Presentation: Small Is Beautiful: How to Improve Security by Maintaining Less Code

Track: Trust, Safety & Security

Location: Pacific DEKJ

Duration: 2:55pm - 3:45pm

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What You’ll Learn

  1. Find out what are some of the security vulnerabilities usually present in products.
  2. Learn how to fix these vulnerabilities and how to avoid them.


Project Zero has reported over 1500 vulnerabilities in commonly used software, including Windows, Android, iOS, browsers and may others. A common factor in many of these vulnerabilities is unnecessary attack surface. This presentation explains several causes of unnecessary attack surface and how to avoid them. It includes examples of vulnerabilities reported by Project Zero and explains how developers can prevent similar bugs.


Please introduce yourself.


I'm Natalie Silvanovich and I'm on a team called Project Zero at Google. Our team's mission is to make zero day vulnerabilities less accessible to attackers. The biggest thing I do is find vulnerabilities so that they can be fixed so that they're not available to attackers. And I've done this in all sorts of targets:all the browsers and things like Adobe Flash and messaging clients. Altogether in the past five years our team has found over a thousand bugs, a really large number. As we've looked at all those vulnerabilities there seems to be some things they have in common and a very common cause of vulnerabilities is unnecessary attack surface. So there'll be a feature that is not being used or maybe not being used in the context that's causing the vulnerabilities. That's putting the users at risk with no benefits. My goal in this talk is to share some of these vulnerabilities and look why the code is necessary. I'm hoping that people will learn a bit about the importance of getting your code base clean. It doesn't just make things easier, it can also have a big security benefit.


Who's the target? Are you talking to developers, architects, leadership?


I would say all of them. For developers it is useful to understand that on the level of your code base why is it important to get rid of code you aren't using. But also from the architect's perspective there are lots of examples where there is some code that's high risk that was intended to be used in a local context, but designed to make it available in a remote context. There are lots of opportunities for secure design that reduces the risk that components get exposed to high risk interfaces. A lot of this stuff requires leadership support, it requires people being given the time and resources to make projects that reduce attack surface. So I think it's important to everyone involved in this lifecycle.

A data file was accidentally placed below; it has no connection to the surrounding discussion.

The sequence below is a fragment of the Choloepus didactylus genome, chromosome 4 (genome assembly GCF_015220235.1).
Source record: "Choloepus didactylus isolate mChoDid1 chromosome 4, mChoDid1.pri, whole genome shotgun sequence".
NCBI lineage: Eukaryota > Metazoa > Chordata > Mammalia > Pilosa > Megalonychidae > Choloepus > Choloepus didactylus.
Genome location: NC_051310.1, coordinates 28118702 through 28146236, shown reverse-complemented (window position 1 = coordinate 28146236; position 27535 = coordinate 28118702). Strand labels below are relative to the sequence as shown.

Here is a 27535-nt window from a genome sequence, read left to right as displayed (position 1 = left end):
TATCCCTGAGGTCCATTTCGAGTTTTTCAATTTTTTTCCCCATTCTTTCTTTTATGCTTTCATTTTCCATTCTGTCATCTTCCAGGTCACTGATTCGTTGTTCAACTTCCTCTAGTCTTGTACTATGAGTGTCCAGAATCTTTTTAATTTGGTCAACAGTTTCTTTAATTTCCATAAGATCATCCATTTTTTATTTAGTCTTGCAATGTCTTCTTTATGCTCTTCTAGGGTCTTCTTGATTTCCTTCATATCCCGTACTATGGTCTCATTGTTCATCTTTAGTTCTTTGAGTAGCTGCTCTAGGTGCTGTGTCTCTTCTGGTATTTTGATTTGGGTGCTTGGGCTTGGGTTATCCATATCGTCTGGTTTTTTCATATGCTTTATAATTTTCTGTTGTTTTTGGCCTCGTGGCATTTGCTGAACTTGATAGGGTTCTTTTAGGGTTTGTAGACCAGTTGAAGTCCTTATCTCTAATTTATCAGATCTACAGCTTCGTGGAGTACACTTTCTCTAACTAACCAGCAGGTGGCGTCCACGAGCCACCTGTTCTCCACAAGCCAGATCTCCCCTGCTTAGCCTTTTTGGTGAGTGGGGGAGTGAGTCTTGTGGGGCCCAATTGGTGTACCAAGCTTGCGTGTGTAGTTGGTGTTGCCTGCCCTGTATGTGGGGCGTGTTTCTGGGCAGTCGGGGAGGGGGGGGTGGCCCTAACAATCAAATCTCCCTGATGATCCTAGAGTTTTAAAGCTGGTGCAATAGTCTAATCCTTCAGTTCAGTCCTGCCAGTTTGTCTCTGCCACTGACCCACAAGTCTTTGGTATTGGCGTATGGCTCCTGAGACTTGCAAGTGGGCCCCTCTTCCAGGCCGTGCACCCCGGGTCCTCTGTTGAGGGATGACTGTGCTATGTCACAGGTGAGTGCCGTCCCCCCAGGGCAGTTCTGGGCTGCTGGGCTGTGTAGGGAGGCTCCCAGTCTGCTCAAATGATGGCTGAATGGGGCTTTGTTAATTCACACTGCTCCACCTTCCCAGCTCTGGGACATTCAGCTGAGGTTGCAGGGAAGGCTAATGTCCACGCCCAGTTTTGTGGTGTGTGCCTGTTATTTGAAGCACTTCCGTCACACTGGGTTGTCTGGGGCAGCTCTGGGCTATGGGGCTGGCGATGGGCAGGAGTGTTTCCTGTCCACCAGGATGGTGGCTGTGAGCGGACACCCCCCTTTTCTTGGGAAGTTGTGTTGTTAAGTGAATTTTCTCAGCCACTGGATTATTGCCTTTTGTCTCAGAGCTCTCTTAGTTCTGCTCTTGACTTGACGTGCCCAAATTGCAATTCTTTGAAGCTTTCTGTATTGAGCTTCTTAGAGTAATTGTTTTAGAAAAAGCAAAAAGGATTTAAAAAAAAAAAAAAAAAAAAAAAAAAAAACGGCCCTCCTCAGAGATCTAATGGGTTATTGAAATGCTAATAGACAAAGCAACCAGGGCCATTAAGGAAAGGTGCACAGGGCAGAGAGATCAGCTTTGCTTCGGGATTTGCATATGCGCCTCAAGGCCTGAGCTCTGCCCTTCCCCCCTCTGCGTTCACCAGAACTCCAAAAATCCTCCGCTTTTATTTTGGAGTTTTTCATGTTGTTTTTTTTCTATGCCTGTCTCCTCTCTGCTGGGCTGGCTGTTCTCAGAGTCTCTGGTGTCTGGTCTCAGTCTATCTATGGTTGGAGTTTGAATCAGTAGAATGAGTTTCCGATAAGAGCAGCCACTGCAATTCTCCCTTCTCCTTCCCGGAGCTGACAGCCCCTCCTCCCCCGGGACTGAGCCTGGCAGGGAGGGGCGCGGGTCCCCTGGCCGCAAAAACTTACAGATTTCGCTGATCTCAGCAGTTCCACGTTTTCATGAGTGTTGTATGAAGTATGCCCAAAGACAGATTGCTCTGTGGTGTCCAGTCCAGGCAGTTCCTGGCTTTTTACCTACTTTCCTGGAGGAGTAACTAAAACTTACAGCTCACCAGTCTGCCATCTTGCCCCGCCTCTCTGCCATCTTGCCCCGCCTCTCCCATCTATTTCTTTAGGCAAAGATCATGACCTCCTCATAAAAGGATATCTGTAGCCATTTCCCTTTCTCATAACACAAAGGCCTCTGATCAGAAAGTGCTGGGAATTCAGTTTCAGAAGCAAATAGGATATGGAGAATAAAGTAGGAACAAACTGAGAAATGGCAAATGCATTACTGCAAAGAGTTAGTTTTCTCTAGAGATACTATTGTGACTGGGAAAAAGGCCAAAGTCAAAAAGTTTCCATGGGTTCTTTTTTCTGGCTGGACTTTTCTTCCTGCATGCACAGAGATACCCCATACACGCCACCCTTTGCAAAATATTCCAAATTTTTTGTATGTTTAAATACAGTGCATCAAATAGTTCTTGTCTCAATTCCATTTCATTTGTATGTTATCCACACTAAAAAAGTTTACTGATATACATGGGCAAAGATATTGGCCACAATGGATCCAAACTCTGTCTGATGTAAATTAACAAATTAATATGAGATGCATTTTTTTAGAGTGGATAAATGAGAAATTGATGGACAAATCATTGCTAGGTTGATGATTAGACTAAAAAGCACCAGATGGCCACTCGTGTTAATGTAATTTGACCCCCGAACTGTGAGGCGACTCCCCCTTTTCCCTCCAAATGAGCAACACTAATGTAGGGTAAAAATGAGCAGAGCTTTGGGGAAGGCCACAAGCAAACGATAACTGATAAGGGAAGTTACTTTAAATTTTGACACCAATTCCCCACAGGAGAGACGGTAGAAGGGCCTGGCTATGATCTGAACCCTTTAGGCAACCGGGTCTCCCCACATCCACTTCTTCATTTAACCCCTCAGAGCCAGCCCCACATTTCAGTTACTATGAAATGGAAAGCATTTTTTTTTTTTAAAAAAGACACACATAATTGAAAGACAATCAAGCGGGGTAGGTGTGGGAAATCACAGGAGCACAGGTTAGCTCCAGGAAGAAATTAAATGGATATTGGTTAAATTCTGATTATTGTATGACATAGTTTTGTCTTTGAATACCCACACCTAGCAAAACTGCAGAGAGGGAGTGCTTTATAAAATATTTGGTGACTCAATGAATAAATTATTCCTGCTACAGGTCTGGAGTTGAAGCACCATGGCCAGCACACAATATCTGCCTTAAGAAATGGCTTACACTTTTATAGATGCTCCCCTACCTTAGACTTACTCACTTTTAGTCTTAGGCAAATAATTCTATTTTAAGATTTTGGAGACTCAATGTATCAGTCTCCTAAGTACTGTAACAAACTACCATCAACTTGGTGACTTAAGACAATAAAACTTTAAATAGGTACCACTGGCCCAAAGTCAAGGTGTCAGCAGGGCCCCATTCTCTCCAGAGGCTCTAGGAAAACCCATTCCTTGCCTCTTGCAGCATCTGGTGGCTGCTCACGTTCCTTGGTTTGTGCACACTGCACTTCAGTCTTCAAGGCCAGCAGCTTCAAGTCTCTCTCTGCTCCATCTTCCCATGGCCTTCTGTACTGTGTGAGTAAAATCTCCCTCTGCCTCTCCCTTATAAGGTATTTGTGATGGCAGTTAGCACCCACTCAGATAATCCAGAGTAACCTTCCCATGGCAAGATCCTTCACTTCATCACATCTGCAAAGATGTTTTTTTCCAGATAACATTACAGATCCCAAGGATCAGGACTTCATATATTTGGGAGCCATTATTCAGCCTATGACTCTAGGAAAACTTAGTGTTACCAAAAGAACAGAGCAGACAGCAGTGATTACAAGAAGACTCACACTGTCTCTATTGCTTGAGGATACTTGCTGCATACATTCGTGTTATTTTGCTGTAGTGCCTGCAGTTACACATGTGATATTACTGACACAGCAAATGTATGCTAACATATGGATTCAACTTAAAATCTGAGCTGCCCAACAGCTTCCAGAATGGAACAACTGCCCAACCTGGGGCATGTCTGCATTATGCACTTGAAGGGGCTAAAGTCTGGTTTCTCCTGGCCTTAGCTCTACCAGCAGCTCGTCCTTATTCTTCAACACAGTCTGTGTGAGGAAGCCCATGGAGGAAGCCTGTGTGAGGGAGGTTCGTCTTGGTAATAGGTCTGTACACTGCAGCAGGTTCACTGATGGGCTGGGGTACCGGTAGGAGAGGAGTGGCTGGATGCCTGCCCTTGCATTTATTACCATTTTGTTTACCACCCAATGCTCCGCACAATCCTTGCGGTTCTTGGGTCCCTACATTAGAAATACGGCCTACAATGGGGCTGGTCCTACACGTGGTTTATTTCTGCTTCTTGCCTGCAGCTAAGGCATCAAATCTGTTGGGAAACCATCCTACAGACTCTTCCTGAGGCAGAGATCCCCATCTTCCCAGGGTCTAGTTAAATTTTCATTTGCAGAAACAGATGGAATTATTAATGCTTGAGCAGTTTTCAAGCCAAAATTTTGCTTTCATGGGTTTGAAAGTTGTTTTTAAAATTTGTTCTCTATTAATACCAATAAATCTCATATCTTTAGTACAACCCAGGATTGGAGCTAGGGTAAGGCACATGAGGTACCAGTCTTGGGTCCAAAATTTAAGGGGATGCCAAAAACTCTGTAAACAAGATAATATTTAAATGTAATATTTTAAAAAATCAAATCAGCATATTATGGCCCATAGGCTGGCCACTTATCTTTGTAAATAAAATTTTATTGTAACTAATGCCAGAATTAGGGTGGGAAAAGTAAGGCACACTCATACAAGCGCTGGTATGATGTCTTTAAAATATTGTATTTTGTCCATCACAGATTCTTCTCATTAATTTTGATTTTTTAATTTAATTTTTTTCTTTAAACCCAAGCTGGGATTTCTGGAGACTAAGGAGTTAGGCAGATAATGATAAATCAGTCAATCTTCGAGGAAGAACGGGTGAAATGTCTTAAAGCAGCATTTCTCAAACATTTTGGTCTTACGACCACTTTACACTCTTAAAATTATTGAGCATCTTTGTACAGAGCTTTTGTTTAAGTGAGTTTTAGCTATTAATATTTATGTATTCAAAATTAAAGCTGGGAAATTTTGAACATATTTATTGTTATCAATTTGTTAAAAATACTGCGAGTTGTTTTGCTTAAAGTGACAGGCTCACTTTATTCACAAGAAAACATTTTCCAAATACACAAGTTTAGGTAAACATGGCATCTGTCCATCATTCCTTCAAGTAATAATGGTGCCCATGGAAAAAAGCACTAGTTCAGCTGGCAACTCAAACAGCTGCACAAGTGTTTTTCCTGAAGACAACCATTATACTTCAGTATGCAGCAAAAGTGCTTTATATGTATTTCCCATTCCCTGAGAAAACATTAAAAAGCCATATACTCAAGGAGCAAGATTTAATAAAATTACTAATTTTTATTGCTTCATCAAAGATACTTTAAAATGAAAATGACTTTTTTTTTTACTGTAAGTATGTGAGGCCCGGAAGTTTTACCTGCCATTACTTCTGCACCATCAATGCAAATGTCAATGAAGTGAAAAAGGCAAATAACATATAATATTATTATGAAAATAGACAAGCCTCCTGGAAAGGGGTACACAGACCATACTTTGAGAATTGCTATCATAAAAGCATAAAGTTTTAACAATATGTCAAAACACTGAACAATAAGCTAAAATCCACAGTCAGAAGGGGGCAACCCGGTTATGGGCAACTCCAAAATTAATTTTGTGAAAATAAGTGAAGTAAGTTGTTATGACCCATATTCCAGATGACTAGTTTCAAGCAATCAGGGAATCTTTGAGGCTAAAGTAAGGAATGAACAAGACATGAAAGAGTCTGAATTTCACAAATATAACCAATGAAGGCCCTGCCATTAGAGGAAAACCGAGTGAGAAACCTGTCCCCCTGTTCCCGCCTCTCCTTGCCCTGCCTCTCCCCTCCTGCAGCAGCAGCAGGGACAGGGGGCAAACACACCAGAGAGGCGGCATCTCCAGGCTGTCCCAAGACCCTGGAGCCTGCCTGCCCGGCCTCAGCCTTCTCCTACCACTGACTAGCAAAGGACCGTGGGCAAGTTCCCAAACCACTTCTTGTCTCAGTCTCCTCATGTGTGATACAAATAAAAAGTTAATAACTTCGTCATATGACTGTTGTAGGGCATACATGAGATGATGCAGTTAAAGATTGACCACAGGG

When you're talking about some of the vulnerabilities like the attack surface, are you talking about Box diagrams or code samples?


There is a whole spectrum. There are some bugs where I'll be explaining, this is the line of code and this is how it got in. When I'm starting the talk I'll explain that in detail so people get the concept of what are these bugs, how did they cause security problems, and then as I go through the talk I move to a much higher level. For example, this was a similar bug, and it happened because someone didn't sync the change to another branch, and to explain how when these fundamentals are not respected bad things can start happening. I would say 20% are code-level examples, 80% are more general.


What do you want someone to learn from your talk?


I want them to say, OMG, I am deleting a bunch of stuff tomorrow.

Speaker: Natalie Silvanovich

Security Researcher @Google

Natalie Silvanovich is a security researcher on Google Project Zero. Her current focus is browser security, including script engines, WebAssembly and WebRTC. Previously, she worked in mobile security on the Android Security Team at Google and as a team lead of the Security Research Group at BlackBerry, where her work included finding security issues in mobile software and improving the security of mobile platforms. Outside of work, Natalie enjoys applying her hacking and reverse engineering skills to unusual targets and has spoken at several conferences on the subject of Tamagotchi hacking.

Find Natalie Silvanovich at

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